nytheatre.com review by Martin Denton
October 6, 2007
Will we see a more distinctive, visceral play this fall? Kinderspiel, the latest work to emanate from the extraordinary and increasingly well-regarded Stolen Chair Theatre Company, defies easy categorization and simple analysis. It is dazzlingly entertaining, extremely well-crafted, and at once both funny and a little off-putting. Its sharp and challenging themes linger well after the play itself has ended, sparking lively conversation and perhaps even a bit of soul-searching as you explore its ideas.
It takes place in an underground (in both senses of that word) cabaret space, in Berlin in 1922-1923, at the height of the horrendous inflation that followed the Treaty of Versailles. (Director Jon Stancato supplies an excellent note in the program that provides very useful historical background to the piece; be sure to read it.) Into this basement, a fading cabaret star of, alas, only the second rank—a dissolute if not desperate dancer named Louisa Reissner—wanders one fateful night. It's an abandoned space when Louisa happens upon it, cluttered with the detritus of its former occupation. At the end of her rope, mentally, spiritually, and economically, Louisa takes refuge here in childish games. She starts to play, and the playing is infectious; she stays.
Soon she's joined by a disillusioned young man, Max Haussmann, who is gay, rich, Jewish, and above all bored. He discovers Louisa at play by happenstance, but quickly sees the "point" of the evidently "pointless" things she is doing, and joins in.
And then Heinrich Frank, our narrator, finds them, and he makes them inadvertently famous, at least for a time. Heinrich understands that Louisa and Max's un-self-conscious games are precisely what the weary postwar Berliners need for diversion. He christens the space "Kinderspiel" and starts selling tickets. When cutting-edge arts journalist Sonja Graff learns of Kinderspiel, she boosts it among the intelligentsia and also, for a time, becomes part of the show. Eventually a fourth person enters the company—widow Anna Walter, the club's cleaning lady; she alters the balance significantly and, with her links to the realities of the "new Germany" that's just around the corner, has much to do with its dissolution.
The remarkable thing about Kinderspiel, which is written by Kiran Rikhye, directed by Stancato, and designed by David Bengali and May Elbaz, is how full of contradictions it is. Louisa and Max—and eventually Sonja and Anna—spend most of their time playing, and most of that playing also for an audience. What the actors do is obviously meticulously worked out and rehearsed, but it never feels anything but utterly spontaneous; yet we're aware that the players are aware of an audience and wonder constantly how much what they do is purposeful (for, say, political or subversive intent) and how much is randomly imaginative.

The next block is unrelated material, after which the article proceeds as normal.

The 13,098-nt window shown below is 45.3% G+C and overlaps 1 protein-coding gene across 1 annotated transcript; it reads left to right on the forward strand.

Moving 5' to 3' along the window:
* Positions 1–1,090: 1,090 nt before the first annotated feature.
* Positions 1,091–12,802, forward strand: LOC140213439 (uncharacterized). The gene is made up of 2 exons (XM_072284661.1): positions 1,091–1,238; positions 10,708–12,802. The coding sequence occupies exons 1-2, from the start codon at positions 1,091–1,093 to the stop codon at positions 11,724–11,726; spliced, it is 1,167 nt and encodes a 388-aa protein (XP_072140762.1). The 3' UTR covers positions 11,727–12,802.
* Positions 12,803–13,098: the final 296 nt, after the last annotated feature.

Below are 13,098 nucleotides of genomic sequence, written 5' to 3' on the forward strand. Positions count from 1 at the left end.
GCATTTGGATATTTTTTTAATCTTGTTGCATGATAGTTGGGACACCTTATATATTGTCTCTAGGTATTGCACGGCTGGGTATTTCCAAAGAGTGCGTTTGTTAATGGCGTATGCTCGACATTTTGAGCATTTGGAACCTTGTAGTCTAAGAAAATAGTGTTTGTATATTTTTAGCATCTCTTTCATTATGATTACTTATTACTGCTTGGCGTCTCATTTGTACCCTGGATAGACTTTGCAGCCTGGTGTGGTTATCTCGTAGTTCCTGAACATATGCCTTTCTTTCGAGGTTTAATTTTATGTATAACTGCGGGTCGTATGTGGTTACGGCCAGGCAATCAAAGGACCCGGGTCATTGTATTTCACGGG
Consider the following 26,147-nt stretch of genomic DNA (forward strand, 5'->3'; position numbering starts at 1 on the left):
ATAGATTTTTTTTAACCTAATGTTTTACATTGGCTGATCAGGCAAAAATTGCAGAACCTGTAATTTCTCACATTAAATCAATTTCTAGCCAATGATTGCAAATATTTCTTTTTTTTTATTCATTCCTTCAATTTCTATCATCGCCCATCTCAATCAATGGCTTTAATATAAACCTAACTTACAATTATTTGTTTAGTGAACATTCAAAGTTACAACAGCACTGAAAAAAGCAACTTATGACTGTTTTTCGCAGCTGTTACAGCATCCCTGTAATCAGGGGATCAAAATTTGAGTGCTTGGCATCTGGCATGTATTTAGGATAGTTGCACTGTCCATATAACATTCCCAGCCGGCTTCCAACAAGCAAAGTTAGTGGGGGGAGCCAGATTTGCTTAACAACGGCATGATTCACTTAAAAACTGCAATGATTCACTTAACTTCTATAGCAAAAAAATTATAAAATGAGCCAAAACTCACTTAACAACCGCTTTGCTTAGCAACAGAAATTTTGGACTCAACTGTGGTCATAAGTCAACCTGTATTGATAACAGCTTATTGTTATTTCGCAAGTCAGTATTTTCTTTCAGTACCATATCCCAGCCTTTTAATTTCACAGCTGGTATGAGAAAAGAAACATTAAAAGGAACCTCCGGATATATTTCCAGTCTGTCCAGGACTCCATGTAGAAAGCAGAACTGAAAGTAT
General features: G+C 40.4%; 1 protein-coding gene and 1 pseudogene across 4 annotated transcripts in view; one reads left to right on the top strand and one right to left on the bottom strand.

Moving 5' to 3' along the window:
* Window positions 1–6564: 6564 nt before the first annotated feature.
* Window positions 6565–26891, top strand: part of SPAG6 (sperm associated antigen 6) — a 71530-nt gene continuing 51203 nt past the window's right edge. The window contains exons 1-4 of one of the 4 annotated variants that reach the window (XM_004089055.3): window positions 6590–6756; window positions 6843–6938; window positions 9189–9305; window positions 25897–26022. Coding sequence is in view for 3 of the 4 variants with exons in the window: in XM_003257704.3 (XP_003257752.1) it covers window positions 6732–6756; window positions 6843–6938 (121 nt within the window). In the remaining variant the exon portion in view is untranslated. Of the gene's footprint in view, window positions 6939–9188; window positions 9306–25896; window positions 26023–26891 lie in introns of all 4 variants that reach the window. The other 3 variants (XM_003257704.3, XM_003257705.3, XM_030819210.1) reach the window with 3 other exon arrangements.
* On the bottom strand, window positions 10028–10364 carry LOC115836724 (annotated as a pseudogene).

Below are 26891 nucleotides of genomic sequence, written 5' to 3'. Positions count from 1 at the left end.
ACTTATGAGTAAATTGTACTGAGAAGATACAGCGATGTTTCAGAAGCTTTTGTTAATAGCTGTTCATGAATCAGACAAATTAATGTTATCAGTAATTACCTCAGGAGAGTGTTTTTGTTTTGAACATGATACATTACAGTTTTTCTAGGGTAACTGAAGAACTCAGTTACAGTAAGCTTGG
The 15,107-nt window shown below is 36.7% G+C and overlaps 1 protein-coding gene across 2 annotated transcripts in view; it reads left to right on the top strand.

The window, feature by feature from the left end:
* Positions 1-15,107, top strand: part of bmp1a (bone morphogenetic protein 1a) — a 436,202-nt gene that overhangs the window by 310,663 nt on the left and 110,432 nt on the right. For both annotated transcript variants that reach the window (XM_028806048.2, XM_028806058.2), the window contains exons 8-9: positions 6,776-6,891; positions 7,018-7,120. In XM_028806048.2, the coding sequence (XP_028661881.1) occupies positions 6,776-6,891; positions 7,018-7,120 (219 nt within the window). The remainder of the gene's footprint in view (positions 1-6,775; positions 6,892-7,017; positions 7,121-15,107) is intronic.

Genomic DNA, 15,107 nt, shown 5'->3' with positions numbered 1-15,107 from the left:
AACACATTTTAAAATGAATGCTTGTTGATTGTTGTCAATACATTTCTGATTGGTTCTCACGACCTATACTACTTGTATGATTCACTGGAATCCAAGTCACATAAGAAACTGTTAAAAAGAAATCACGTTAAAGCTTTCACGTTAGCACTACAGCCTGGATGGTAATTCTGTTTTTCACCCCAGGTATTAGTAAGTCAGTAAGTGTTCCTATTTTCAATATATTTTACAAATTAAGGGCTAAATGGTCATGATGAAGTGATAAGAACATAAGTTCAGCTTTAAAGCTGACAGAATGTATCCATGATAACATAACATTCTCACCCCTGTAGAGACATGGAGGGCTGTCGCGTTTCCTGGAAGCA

Similarly, Rikhye has invented for them a strange childish dialect that separates them from the "grown-ups": this almost-babytalk lingo feels simultaneously joyously organic and dangerously deliberate.
The characters of Heinrich and Anna are especially complicated: they're the non-artists in the group, but they're the only ones who actually create (or destroy) anything here; they're also the ones least likely to actually speak the truth, and their motives are always questionable. Can Heinrich be the Communist he says he is when he is such a skillful practitioner of capitalism, for example?
Kinderspiel, complex and deep, marks Rikhye yet again as one of the premier young dramatists in America right now. Stancato's production, a miracle of economy and inventiveness in the perfectly appropriate Under St. Marks space, is spectacularly good; I was constantly impressed by the use and reuse of the relatively small number of props on stage to represent all the varied ingredients of Louisa, Max, and the others' games. All five actors do fine work here: Sam Dingman as the deceptively aloof narrator Heinrich, Alexia Vernon as the seemingly lost soul Louisa, Cameron J. Oro as the questing Max, Liza Wade White as the desperately trendy Sonja, and Layna Fisher as the attention-starved Anna.
So, while I'm all for there being many new American plays as challenging and original as this one, I doubt that we'll be that lucky. Which is why Kinderspiel should be required viewing for the theatrically adventurous and those in search of the most provocative and thought-provoking work that indie theater has to offer.